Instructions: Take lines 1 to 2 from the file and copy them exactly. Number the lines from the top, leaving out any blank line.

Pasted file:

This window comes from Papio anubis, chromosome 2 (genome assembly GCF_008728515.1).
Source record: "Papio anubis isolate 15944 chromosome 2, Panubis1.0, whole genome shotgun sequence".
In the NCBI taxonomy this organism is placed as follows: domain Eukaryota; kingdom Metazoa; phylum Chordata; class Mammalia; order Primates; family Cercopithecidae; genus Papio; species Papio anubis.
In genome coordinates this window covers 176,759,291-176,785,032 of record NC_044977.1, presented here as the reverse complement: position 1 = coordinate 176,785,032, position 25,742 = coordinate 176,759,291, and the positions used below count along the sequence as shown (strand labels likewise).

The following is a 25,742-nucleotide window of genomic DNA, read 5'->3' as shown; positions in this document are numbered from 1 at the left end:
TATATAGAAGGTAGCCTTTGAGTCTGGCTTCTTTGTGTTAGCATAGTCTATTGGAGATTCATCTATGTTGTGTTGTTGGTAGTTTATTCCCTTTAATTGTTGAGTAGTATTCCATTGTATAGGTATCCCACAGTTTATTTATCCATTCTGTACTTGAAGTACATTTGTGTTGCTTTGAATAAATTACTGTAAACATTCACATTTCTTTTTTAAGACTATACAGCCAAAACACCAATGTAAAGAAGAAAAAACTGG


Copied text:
This window comes from Papio anubis, chromosome 2 (genome assembly GCF_008728515.1).
Source record: "Papio anubis isolate 15944 chromosome 2, Panubis1.0, whole genome shotgun sequence".